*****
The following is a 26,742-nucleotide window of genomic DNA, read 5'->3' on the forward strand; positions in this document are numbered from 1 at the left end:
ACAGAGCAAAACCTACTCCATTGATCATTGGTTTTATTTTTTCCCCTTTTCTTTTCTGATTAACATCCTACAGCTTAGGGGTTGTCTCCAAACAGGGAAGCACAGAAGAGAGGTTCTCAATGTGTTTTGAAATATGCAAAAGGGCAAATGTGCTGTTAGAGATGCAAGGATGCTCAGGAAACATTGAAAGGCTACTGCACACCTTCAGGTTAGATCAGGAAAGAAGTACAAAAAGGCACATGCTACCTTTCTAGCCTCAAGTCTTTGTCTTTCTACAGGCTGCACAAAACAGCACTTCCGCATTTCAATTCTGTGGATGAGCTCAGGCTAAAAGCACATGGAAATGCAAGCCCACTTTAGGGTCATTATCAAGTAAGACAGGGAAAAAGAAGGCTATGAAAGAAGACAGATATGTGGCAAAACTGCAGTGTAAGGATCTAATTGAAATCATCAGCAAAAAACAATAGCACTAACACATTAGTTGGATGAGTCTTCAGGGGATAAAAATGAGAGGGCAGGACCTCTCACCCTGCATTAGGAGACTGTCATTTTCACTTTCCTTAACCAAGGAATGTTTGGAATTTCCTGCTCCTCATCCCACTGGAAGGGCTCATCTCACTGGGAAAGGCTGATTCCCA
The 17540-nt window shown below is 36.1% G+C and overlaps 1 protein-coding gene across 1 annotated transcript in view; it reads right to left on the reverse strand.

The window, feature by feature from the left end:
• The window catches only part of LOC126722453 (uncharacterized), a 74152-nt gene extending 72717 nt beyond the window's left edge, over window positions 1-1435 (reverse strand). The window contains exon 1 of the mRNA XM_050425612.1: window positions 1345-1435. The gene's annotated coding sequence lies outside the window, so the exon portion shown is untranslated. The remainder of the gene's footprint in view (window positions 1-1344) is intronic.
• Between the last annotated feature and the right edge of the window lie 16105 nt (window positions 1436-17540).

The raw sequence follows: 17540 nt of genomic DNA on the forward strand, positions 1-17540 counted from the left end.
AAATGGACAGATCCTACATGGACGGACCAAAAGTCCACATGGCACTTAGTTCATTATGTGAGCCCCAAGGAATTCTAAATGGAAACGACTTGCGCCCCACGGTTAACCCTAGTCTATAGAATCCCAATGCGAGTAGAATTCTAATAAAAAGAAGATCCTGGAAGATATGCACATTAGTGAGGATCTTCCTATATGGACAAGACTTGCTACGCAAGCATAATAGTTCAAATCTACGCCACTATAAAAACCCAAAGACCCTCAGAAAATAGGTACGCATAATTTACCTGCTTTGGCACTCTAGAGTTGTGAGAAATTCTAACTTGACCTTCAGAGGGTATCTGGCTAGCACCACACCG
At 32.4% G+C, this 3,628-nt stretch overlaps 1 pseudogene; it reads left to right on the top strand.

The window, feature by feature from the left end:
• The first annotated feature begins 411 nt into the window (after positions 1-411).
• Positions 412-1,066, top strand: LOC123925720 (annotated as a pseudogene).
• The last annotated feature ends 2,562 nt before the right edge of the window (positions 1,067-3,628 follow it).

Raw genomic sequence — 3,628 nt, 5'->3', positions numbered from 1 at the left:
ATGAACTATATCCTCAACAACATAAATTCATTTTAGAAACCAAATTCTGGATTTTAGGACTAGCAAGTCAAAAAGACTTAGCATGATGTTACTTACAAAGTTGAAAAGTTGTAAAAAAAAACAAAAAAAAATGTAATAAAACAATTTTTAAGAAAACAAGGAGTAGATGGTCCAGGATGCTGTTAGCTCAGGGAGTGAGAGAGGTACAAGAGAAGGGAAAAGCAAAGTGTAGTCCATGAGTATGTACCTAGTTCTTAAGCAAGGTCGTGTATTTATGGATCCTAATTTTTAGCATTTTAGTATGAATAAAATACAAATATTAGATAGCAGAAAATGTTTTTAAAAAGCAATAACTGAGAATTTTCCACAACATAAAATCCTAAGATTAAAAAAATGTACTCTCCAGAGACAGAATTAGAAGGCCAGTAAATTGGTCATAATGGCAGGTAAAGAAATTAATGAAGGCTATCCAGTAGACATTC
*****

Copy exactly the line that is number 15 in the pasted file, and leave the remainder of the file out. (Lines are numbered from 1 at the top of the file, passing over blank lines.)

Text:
ATGAACTATATCCTCAACAACATAAATTCATTTTAGAAACCAAATTCTGGATTTTAGGACTAGCAAGTCAAAAAGACTTAGCATGATGTTACTTACAAAGTTGAAAAGTTGTAAAAAAAAACAAAAAAAAATGTAATAAAACAATTTTTAAGAAAACAAGGAGTAGATGGTCCAGGATGCTGTTAGCTCAGGGAGTGAGAGAGGTACAAGAGAAGGGAAAAGCAAAGTGTAGTCCATGAGTATGTACCTAGTTCTTAAGCAAGGTCGTGTATTTATGGATCCTAATTTTTAGCATTTTAGTATGAATAAAATACAAATATTAGATAGCAGAAAATGTTTTTAAAAAGCAATAACTGAGAATTTTCCACAACATAAAATCCTAAGATTAAAAAAATGTACTCTCCAGAGACAGAATTAGAAGGCCAGTAAATTGGTCATAATGGCAGGTAAAGAAATTAATGAAGGCTATCCAGTAGACATTC